LOCKPORT – The discrimination case brought by Melissa I. Junke, Lockport’s former youth and recreation director, against the city was reopened Wednesday, as the state Division of Human Rights conceded before a court hearing that its initial investigation of the case was incomplete.
The state agency had ruled May 28 that Junke, who was axed in June 2014 while she was on workers’ compensation from a back injury suffered five months earlier when she fell on an icy sidewalk outside her Altro Park office, had no probable cause to blame discrimination for her removal.
State Supreme Court Justice Ralph A. Boniello III, who was planning to hear Junke’s appeal Wednesday anyway, heard some brief arguments and endorsed the Division of Human Rights’ request to reopen the matter.
Ryan Smith, an attorney sent by the city’s liability insurance company, stuck with the city’s claim that Junke was simply among 28 people laid off because of the city’s well publicized financial crisis. “I have yet to see what issue or issues the investigator may have overlooked,” Smith said.
A court filing by Human Rights attorneys concluded that “the division’s investigator may have overlooked or not given full consideration to certain issues (Junke) had raised.”
Division attorney Erin Sobkowski said in court that “one of the key factors that’s lacking” was whether the budget crisis was merely a pretext to get rid of Junke.
In her appeal, Lindy Korn, Junke’s attorney, pointed to possible retaliation against Junke in the wake of the controversy that began in early February 2014 over Junke’s use of a city credit card to help pay expenses connected with a golf tournament organized by a restaurant owned by her brother. The appeal also contained documents that purported to show that Junke had been sexually harassed by then-Mayor Michael W. Tucker and had helped cover up an affair Tucker allegedly was having with another city employee.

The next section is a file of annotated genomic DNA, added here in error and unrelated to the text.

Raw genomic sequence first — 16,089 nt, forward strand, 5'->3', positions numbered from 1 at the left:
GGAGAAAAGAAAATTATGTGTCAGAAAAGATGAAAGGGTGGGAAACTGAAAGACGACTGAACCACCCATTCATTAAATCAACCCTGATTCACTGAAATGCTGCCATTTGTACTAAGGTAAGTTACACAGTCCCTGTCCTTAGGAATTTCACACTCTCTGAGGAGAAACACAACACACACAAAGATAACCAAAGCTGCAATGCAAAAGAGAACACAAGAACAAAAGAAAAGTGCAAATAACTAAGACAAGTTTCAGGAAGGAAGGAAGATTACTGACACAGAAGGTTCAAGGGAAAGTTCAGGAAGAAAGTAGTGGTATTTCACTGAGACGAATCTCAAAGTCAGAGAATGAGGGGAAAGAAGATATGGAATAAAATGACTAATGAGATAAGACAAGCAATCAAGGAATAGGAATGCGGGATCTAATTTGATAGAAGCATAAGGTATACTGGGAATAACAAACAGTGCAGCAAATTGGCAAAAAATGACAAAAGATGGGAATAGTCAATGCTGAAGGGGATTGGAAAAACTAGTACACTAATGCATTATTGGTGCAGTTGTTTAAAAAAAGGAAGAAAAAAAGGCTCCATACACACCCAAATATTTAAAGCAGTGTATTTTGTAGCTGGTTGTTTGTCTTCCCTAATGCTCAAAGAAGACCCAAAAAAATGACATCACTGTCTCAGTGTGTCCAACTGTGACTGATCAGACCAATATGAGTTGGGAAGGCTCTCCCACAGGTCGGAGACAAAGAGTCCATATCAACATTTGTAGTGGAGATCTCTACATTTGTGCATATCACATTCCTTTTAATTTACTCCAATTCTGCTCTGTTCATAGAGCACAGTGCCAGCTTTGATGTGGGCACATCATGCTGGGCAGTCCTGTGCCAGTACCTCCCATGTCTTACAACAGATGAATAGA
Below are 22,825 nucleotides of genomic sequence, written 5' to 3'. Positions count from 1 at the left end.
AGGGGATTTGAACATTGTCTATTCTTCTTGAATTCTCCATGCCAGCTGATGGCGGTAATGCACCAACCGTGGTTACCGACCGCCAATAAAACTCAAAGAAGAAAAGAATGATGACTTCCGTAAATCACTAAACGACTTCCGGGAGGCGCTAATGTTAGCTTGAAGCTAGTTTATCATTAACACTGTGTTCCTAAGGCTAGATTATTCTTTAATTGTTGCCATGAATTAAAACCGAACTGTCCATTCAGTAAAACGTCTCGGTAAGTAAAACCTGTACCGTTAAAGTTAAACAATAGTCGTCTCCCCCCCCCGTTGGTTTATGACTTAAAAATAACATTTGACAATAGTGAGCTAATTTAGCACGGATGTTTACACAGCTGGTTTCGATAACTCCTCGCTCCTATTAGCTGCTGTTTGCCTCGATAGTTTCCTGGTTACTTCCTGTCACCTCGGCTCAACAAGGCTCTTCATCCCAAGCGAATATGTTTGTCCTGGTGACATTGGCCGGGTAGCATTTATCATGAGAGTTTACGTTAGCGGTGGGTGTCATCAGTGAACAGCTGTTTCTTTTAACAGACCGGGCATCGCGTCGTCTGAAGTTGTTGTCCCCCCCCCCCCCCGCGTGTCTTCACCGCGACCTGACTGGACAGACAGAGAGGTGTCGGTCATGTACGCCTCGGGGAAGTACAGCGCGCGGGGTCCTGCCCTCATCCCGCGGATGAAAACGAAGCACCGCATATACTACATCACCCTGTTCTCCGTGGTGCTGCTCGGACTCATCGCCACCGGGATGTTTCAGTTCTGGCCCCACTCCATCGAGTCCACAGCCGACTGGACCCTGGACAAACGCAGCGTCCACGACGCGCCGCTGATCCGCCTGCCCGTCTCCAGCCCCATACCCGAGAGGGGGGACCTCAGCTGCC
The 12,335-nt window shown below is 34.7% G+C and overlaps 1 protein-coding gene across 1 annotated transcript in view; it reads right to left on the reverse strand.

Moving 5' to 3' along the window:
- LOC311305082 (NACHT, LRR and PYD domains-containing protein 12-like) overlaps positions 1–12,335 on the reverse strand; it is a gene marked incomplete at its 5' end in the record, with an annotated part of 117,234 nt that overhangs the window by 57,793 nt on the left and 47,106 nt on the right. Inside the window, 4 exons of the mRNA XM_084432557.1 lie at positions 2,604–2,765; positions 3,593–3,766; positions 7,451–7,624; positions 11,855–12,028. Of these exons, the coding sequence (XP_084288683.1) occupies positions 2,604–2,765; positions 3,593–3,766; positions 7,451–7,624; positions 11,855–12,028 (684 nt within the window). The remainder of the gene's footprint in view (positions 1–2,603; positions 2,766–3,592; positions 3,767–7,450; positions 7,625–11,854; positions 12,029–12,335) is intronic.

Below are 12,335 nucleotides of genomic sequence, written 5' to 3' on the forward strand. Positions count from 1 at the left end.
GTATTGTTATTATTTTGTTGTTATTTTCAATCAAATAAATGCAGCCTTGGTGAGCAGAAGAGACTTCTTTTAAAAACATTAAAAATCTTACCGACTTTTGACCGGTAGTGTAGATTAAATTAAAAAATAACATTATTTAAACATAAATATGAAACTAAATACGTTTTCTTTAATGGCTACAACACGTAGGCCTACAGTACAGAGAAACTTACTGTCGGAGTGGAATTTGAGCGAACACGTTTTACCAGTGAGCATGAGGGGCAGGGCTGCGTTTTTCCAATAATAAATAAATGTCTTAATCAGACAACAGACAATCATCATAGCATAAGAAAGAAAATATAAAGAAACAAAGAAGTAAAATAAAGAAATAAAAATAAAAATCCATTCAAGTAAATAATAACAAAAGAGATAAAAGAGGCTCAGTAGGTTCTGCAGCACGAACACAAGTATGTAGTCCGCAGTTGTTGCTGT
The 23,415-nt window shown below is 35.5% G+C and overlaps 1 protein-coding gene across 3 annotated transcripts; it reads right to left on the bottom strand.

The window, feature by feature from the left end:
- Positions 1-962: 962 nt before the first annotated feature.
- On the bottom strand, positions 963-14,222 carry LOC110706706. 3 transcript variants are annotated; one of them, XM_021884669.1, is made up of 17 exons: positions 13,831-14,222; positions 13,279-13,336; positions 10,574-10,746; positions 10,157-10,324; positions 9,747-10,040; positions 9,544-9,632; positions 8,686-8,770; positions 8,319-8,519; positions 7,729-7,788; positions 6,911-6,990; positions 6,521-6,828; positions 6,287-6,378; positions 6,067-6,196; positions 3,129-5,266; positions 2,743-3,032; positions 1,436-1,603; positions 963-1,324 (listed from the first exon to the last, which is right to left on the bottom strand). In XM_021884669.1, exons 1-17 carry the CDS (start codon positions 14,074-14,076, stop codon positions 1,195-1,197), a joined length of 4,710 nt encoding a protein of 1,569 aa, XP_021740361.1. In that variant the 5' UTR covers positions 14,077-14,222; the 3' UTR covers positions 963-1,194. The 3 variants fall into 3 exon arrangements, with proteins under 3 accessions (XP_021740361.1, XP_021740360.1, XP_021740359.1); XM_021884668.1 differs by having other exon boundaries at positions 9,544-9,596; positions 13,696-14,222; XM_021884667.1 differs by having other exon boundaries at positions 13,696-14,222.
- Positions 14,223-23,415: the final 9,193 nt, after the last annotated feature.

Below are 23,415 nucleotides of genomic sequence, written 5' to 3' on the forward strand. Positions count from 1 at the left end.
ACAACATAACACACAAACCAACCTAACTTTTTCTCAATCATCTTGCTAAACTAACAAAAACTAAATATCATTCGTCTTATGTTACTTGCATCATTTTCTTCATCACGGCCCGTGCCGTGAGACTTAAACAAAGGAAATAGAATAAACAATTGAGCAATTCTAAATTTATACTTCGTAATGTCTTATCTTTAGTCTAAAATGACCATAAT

Tucker resigned Feb. 21, 2014, and the city’s response to Junke’s original discrimination complaint charged that on Feb. 20, Junke’s then-attorney, George V.C. Muscato, had demanded Tucker’s resignation as the price for not going public with the sexual allegations.
Korn told Boniello Wednesday that the state investigator failed to interview one person, whom she didn’t name, “who had direct knowledge of the bias and discrimination against my client.”
Smith said the court file includes a Nov. 12, 2013, email in which then-Council President Anne E. McCaffrey suggested abolishing Junke’s job in the 2014 budget. That was months before the credit card case blew up and proves, according to Smith, that the reason for her removal was financial. Junke was not replaced.
Korn said, “There’s evidence that my client’s position was paid for through grant funding.”
McCaffrey, now mayor, said later Wednesday that the city receives state aid for youth programs, which has been steadily declining. In 2013, it included $19,001 for administrative functions in Junke’s office. “That did not cover even half of her salary,” McCaffrey said.